I am shaken off like a locust.
My knees are weak through fasting;
my body has become gaunt.
I am an object of scorn to my accusers;
when they see me, they wag their heads.
Help me, O LORD my God!
Save me according to thy steadfast love!
Let them know that this is thy hand;
thou, O LORD, hast done it!
Let them curse, but do thou bless!
Let my assailants be put to shame;
may thy servant be glad!
May my accusers be clothed with dishonor;
may they be wrapped in their own shame as in a mantle!
With my mouth I will give great thanks to the LORD;
I will praise him in the midst of the throng.
For he stands at the right hand of the needy,
to save him from those who condemn him to death.
There are, of course, spiritual senses to this psalm as to all the others. So you can apply it to the devil, or to one's own sins, etc. But in its literal sense we are looking at a refreshingly honest--an almost childlike--expression of unvarnished hatred. That's what crawling around inside us when we really despise somebody.
And it is, of course, absolutely incompatible with "Love your enemies" and the whole of the Christian demand for universal charity. So why is it in the Psalms? I suspect that it's there because we extremely polite Christians live in denial of what we fallen creatures are capable of. It's there to tell us the truth of what we would very much like to pretend we don't feel and think about our enemies. It's not there to tell us it's okay to feel and think those things in our hearts, but rather to help us see what we need to hand over to the Divine Heart Surgeon.
The fact is that we Christians are struggling with exactly the same forces as the Psalmist seething in our breasts when we are confronted with such loathsome specimens as That Jerk (you know the guy I mean). So we tag on that "I will pray for you" thingie right after the jet of hatred spurts out like scalding lava. We know the hatred is wrong and are trying to figure out a way to fight it. The way we don't fight it is "pretend it's not there."
How do I know all this? "My heart--I need no other's--showeth me the wickedness of the ungodly" says C.S.Lewis paraphrasing Psalm 36. There are people I can't stand either. And so, to my deep chagrin, I discover that I, for one, find it both refreshing and frightening to read Psalm 109 and realize how much of me does fist pumps when I apply it to That Guy I Can't Stand. Truth is, if I had my druthers, such people would simply go away. I don't want to kill them. Too messy. But I wouldn't mind if they simply stopped being.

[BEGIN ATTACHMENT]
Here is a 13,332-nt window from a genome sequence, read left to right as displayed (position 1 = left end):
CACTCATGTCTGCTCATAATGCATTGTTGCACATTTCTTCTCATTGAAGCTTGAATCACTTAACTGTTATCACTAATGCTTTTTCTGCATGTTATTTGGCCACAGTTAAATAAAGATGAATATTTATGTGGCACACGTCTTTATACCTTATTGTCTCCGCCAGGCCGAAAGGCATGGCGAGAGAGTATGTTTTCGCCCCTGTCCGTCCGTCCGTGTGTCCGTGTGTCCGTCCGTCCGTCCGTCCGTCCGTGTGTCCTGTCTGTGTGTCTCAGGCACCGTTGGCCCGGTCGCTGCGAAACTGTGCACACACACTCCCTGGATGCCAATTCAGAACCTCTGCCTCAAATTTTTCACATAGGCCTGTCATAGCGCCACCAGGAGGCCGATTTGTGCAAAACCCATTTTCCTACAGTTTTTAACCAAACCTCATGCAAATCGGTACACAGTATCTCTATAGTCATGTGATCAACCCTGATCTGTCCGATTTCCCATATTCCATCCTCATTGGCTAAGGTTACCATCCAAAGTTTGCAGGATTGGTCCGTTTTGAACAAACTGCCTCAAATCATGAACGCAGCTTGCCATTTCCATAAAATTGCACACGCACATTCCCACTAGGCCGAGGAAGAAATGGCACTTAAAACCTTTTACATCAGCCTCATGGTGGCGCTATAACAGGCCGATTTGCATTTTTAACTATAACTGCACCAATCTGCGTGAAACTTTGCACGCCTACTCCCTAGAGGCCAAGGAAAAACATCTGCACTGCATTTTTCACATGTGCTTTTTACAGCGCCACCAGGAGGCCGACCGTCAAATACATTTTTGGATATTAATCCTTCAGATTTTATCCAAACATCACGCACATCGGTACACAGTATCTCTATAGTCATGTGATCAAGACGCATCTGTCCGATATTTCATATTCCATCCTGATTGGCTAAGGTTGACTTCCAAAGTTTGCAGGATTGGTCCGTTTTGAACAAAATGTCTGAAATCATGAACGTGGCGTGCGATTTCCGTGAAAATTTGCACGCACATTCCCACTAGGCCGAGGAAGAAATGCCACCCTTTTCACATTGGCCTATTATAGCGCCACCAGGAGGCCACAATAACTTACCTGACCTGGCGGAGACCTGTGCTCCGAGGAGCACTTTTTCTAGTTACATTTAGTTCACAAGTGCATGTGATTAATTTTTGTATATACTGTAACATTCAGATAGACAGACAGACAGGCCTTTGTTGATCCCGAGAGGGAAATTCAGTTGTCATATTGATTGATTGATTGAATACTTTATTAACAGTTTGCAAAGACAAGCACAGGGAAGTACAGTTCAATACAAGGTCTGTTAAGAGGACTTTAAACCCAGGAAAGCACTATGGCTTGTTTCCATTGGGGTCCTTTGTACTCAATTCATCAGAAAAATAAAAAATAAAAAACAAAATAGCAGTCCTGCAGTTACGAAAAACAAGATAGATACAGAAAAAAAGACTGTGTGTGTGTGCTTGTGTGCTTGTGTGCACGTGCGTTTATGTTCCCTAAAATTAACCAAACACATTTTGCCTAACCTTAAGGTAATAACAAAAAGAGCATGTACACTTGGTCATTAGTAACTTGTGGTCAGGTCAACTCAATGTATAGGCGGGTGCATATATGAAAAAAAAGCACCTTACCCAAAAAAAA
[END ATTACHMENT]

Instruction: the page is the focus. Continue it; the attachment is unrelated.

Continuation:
Unfortunately, that is simply a bloodless and cowardly way of saying "I wish I could kill them." It's just Psalm 109 on novocaine. And when I am forced to talk to such people, I'm as good as the next wordsmith at landing verbal punches. But since I'm a Christian, I know that I can't talk like the author of Psalm 109 because that would be gravely evil. So, out comes that gooey scalding hot molasses of "I can't stand you and I'll pray for you" that we Christians so often fall into to our own disappointment.
Now I doubt very much most Christians are pleased with ourselves when we do it. I know I'm not. It's just that, very often, we don't know what else to do. So we fall between two stools. We'd love to be able to truly turn the other cheek. But on the other hand, when That Guy really is a bullying thug who combines stupidity, ignorance and arrogance with cruelty to the weak... well, there's only so much a body can stand. So you blow your stack, then remember yourself, then try to salvage the mess with "I'll pray for you."
In short, the glass half full approach is not that Christians are rank hypocrites, but that we are serious but pretty inept disciples. There would be no question of hypocrisy at all if Christians were not attempting something noble and, let's face it, very hard. Athens was not hypocritical, nor was the author of Psalm 109. But that's only because Athens and the psalmist had no conception of "love your enemies" and therefore no high standard to betray. Christians do because our Lord has forced it upon us and we cannot escape the force of his words no matter how hard we try. That makes for lots of discomfort and embarrassment for us as we find ourselves hammered on the anvil of his teaching by the Holy Spirit whenever we fail, as we do so often. But the promise is that, if we remain on the anvil, there will come a day when we are no longer useless lumps of iron but fit tools for the Master's hand.